Take This Man

  • Brando Skyhorse
  • Simon & Schuster
  • 272 pp.
  • Reviewed by Susanna Ferrara
  • July 29, 2014

A mother who refused to help her son with his deepest desire – to know who his father really was.

Brando Skyhorse’s memoir, Take This Man, is an artfully written account of his chaotic and unpredictable childhood in the Echo Park neighborhood of Los Angeles. At the center of the narrative is Skyhorse’s relationship with his mother, who crafted their life in the most unbelievable fashion.

An insatiable woman just as easily moved to fits of violence as to identity and personality shifts, Maria Teresa (a.k.a., Running Deer) reconstructed truth like a hobby. Early on, Skyhorse establishes his goal to solve the mystery of his birth father, whom he did not realize was the man his mother had labeled “Uncle Candy” in the few photos that remained of him. 

Maria never formally divorced Candido Ulloa, an undocumented Mexican, but she used the threat of deportation to keep him permanently out of her son’s life. Candido and Maria had a tempestuous relationship, as was her norm, and she chased him away permanently when Brando was 3 years old. It was not long after that Maria reinvented herself as a Native American called Running Deer, and little Brando Ulloa as Brando Skyhorse, son of a Native-American chief.

While his grandmother didn’t have the same penchant for invention as her daughter, the elder woman loved a good story and went along with each version of reality that emerged when Maria married a new man every few years. In this complex literary memoir, the challenge Skyhorse faces is to portray lies as accurately as possible and to help his readers keep each storyline straight.

Skyhorse fills the early pages with sentimental, and at times disturbing, accounts of his mother’s eccentric lifestyle choices, unheard of in the conventional context of raising a small child. She habitually used personals ads to browse candidates for relationships, brought Brando on trips across country to meet new families, and even posted an ad offering him up for adoption.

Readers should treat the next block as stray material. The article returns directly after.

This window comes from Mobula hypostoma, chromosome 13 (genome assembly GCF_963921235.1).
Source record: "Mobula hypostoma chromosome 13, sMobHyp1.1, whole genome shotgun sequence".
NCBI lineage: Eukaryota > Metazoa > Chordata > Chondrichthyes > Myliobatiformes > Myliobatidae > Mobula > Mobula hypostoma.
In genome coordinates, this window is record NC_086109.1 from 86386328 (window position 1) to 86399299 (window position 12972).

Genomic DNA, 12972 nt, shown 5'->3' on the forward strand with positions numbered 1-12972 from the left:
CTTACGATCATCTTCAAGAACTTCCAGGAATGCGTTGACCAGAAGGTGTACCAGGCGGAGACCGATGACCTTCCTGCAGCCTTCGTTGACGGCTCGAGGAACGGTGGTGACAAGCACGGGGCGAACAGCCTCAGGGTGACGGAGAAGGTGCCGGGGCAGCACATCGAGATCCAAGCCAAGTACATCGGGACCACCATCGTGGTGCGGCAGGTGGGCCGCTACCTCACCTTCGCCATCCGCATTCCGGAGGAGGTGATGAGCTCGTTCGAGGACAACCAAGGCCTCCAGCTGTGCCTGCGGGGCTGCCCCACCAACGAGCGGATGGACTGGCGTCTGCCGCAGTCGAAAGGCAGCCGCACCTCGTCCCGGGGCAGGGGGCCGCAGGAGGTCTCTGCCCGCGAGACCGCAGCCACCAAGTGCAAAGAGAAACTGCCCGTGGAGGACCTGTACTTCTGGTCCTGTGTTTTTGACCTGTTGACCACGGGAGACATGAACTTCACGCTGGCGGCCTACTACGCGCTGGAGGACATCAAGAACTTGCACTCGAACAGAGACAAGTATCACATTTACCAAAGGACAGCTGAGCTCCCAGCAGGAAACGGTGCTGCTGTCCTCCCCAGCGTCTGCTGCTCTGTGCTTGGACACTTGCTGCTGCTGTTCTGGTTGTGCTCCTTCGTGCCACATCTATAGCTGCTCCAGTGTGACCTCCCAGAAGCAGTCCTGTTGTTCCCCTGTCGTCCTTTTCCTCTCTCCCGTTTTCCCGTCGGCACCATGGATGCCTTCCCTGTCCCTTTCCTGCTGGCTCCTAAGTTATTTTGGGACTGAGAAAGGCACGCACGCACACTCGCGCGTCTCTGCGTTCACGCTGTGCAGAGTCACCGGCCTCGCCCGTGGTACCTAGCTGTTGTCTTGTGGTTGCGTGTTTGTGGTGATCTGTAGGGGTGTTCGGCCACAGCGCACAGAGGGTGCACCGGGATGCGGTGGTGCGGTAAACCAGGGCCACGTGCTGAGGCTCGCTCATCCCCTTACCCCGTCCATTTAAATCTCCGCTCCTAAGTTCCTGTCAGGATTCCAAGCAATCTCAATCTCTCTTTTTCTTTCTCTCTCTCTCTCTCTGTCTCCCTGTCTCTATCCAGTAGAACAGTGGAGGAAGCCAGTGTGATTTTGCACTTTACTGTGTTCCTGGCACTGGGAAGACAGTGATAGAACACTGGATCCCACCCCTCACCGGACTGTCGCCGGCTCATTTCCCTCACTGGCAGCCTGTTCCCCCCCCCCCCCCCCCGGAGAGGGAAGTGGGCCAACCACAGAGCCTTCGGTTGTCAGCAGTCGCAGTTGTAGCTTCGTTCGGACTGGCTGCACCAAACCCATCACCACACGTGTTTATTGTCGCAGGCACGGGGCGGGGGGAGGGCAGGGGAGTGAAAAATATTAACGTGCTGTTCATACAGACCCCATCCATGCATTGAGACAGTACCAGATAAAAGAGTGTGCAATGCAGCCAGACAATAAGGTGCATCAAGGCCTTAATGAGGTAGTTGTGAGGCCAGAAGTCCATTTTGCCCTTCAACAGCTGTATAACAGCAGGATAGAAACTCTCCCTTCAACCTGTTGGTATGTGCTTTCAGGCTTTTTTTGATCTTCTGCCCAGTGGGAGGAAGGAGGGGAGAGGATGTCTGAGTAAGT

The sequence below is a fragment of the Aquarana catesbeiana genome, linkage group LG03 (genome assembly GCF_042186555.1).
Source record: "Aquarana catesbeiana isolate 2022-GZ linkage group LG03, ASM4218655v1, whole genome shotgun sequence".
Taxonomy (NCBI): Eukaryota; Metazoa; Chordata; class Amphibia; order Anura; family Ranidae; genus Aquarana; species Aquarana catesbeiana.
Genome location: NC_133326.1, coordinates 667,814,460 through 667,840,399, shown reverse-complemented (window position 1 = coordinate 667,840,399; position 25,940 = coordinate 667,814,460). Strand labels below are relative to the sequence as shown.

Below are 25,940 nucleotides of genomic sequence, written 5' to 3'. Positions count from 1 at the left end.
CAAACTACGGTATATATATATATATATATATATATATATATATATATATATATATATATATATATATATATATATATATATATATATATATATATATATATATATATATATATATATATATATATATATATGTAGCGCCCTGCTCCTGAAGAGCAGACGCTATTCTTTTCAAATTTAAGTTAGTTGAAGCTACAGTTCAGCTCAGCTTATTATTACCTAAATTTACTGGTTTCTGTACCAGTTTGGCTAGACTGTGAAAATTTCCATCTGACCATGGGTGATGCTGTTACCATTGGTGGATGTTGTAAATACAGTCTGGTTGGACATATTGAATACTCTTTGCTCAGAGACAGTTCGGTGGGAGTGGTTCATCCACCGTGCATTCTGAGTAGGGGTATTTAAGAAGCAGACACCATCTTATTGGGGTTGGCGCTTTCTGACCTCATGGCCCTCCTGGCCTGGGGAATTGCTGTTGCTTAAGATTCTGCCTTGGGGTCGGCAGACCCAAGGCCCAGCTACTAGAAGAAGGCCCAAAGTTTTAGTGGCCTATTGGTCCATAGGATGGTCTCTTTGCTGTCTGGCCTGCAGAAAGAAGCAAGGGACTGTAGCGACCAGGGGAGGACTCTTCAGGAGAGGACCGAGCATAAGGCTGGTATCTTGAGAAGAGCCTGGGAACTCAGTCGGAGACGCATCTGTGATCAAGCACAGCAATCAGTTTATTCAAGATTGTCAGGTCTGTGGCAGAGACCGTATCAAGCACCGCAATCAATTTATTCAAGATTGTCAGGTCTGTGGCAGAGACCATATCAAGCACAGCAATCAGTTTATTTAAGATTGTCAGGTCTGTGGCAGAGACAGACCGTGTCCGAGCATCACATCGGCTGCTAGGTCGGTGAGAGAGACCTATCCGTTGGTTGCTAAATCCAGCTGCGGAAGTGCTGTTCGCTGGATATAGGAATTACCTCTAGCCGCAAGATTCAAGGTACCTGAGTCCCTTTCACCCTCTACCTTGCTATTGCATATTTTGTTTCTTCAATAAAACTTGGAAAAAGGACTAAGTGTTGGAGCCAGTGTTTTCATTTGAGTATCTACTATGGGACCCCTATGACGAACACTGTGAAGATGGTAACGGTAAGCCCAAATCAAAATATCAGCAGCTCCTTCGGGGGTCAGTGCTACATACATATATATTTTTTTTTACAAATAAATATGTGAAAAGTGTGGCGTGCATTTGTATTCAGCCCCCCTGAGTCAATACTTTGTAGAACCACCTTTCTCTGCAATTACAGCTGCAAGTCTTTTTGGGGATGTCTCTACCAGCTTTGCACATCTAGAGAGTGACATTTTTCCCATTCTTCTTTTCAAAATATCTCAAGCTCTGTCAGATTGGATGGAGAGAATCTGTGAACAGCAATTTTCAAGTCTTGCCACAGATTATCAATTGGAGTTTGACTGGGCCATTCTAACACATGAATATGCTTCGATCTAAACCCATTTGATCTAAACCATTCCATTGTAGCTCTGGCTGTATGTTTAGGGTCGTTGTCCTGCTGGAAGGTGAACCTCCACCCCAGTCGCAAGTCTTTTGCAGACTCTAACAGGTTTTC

As a young child, Brando soaks it all up without complaint as long as his mother and grandmother continue to love and nurture him with hugs, books, and attention. But it’s hard to reconcile Maria’s sometimes incredible warmth with the frightening scenes of her threatening five-year-old Brando with a knife or shoving his face into the toilet to drown him while raging over misplaced cereal-box tops that would have secured him a free train trip home from a journey to see his “real” father.

As a child, Brando experienced countless mixed messages, but he also, as children do, took whatever love he could get. Between Maria’s mood swings and a parade of inconsistent and questionable “father” figures, the child Brando depicts on these pages evolves into a survivor who learns to keep his mouth shut and his ears open.

Skyhorse reflects honestly about how struggling to function amidst the chaos in his household left him traumatized; he writes vividly and emotionally without losing control of the point of the narrative: to find his father, and perhaps, in that way, to find an alternative reality he never got to experience. He also avoids the (understandable) pitfall of vilifying his mother. Instead, he presents her in a compassionate, balanced light, even giving space to her perspective in the form of excerpts from her own unpublished memoir.

This book is as much about Skyhorse’s journey toward a reunion with his father as it is about his struggle with his mother’s legacy — and the overarching importance of stability in a child’s life.

What makes it so readable is the polished telling of his endlessly fascinating, dysfunctional family. Written like a movie — at times, a dark comedy; at others, a drama — the story is deeply personal and rich in detail. Such a masterful package could only be the product of a meticulous and careful writer.

Susanna
Ferrara is a member of the English faculty at Northern Virginia Community
College’s Annandale Campus. She has published creative nonfiction essays in
Voices Rising: Stories from the Katrina Narrative Project and the Northern Virginia Review.

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